The faint sun was finally beginning to burn through the soggy cloak of mist enveloping Claytor Lake State Park in southwest Virginia. As streams of light burrowed through the clouds, I beamed: I live for the sun. But as the temperature rose, I reconsidered my elation: One in our crew was already sweating, and we hadn’t even started our hike. No matter. Come heat or hail, we were going to explore Claytor Lake’s new Kids in Parks Track hiking trail.
A team effort of the Blue Ridge Parkway, the Blue Ridge Parkway Foundation and the Blue Cross and Blue Shield Foundation of North Carolina, the Kids in Parks program offers self-guided outdoor adventures aimed at reconnecting families with nature, encouraging physical activity and helping kids develop a life-long relationship with the natural world (think “ Last Child in the Woods ,” by Richard Louv). Kids can register their hikes online and earn increasingly enticing incentives for each one.
My husband and I, with our three tech-savvy but not totally tech-addicted kids — our son, 4, and daughters, 7 and 9 — were joined by local friends and their children, 3 and 5, for our first adventure. We started at the park gift shop, where we signed out free loaner backpacks stocked with field guides for everything from birds to wild flowers, a hiking stick, a compass, binoculars, a first aid kit and more. We city dwellers would at least look the part. After a brief stop so the kids could select gear, learn how to adjust the binoculars and read a compass — and squabble over who got first use of the coveted hiking sticks — we were off.
A park ranger directed us to Shady Ridge, a 0.66-mile kid-friendly trail close to the visitors center, picnic areas, a playground, restrooms and parking. On an information board at the start of the trail, we met trail guides “Track,” an eager hound dog, and “Kip,” a playful dragonfly, who offer information about the woods and woodland inhabitants. The board also features kid-friendly brochures with such titles as “Hide and Seek,” “The Need for Trees,” “Tree Tales” and “Birds of the Blue Ridge Mountains” that include pictures of what to look for, maps highlighting where to look and facts about plants and creatures in residence.
Excitement and confusion ensued as five pairs of eager small hands simultaneously grappled for the brochures. Amid the whines and cries came complaints of hunger and the heat. The five emergency breakfast bars in my bag would take care of the hunger. The cool woods would take care of the heat. I was counting on the adventure to take care of the rest.
Using the “Hide and Seek” brochure, which contained check boxes next to pictures and descriptions of items we were supposed to find, we all trained our eyes on the ground, searching for poison ivy, wildflowers, mushrooms, animal scat, insects, spider webs and more.
The younger kids quickly lost interest in the brochure and bounded off through the woods, raw energy and keen curiosity their only guides. The youngest triumphantly held up chunks of tree bark as big as her torso. Her big brother spotted a caterpillar’s nest in the trees tens of feet above our heads. Our son raced along tagging the trees marked with red paint to denote the trail and made fast friends with a caterpillar, while our 7-year-old crafted her own walking stick from a fallen branch. Our 9-year-old, the only one still using her brochure, reminded me (again!) that daddy longlegs (harvestmen) are neither spiders nor insects. She also suggested that I use the animal track field guide from the backpack to aid our quest for the elusive marks. Bent on checking off every box, she stretched her imagination and eventually found some tracks.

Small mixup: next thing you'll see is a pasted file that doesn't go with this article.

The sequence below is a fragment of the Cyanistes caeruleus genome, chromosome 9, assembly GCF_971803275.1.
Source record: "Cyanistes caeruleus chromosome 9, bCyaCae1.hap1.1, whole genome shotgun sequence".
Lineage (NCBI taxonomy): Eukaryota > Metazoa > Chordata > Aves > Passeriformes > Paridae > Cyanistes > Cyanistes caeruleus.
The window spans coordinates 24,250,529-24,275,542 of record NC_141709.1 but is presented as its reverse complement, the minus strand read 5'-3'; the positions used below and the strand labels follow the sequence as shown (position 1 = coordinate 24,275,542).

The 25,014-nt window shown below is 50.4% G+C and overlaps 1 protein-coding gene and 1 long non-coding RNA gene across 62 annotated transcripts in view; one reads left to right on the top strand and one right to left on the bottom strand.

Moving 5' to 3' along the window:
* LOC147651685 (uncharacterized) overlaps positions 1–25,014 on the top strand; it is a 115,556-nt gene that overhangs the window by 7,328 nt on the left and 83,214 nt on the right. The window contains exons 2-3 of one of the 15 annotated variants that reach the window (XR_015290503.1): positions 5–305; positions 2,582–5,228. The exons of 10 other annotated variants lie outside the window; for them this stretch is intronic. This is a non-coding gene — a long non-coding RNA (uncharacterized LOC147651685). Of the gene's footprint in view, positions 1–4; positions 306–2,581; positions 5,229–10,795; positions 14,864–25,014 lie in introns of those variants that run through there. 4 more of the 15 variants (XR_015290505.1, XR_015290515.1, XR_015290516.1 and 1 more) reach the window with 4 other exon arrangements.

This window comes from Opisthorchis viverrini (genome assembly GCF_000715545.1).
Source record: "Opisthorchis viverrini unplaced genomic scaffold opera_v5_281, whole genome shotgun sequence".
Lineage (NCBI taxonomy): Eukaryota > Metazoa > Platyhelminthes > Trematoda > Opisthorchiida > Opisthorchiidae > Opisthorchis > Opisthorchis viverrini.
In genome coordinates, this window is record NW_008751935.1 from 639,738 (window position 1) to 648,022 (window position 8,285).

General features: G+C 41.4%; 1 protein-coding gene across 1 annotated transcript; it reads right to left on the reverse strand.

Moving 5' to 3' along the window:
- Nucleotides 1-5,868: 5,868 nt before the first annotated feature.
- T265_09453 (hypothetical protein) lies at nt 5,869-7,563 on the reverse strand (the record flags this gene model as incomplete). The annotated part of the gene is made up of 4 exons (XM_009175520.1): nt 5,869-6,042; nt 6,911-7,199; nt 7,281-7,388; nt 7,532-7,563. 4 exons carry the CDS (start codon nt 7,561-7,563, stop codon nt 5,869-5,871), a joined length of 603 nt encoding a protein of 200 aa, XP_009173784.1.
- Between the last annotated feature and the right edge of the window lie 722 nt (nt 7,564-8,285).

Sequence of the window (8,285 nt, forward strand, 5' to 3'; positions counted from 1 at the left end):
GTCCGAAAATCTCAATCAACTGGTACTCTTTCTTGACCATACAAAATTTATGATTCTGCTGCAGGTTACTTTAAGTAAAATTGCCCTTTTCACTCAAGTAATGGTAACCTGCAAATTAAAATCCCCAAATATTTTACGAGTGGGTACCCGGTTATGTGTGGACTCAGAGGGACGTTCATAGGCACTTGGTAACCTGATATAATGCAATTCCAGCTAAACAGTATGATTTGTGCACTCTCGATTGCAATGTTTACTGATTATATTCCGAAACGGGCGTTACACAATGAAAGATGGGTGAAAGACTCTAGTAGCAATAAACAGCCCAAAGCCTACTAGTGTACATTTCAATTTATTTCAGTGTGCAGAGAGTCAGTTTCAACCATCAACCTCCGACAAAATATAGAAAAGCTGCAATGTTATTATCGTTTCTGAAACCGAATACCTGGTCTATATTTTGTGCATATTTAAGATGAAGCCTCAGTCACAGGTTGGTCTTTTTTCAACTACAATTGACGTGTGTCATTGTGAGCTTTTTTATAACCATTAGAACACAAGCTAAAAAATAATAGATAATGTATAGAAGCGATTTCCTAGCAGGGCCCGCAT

Roughly an hour later, our energy spent, we emerged from the woods with itchy legs and renewed complaints of hunger. As we headed back to the campsite, we encountered an entrance to a different trail. Our son, commanding a hiking stick taller than himself, eagerly asked if we could hike this trail as well.
Hours later, in the car on the highway heading north, with the oldest engrossed in an audiobook and her sister playing a game on an iPhone, our son began asking a series of questions: “Did we find something purple? How about the tree with woodpecker holes? Did we find that?” He read through the brochure, recalling the highlights of the trail and checking off the items as he remembered them.
The next day, our oldest registered her hike on the Kids in Parks Web site. Within a week she received her booty, which included a bandana (printed with questions encouraging outdoor exploration), a patch and a certificate. Within hours, our other two kids were registered and waiting.
Semedo is a freelance writer in Alexandria. Her Web site is EcoActiveFamily.com.
6620 Ben H. Bolen Dr.
Cabins, some on the lake, available for rent from $57 per night. Weekly rates available. Seasonal rates apply. Campsites, camping cabins, yurts, travel trailers from $45 a night. Minimum stay required.
5094 State Park Rd.
Less than three miles from Claytor Lake with rooms from $89, including free hot breakfast.
4941 State Park Rd.
Brick-oven pizza and Italian fare for lunch and dinner. Entrees start at $8.
4400 State Park Rd.
Free hiking, nature programs and geocaching. Weekday parking $2, weekends $3.
199 Hemphill Knob Rd.
828-271-4779 Ext. 246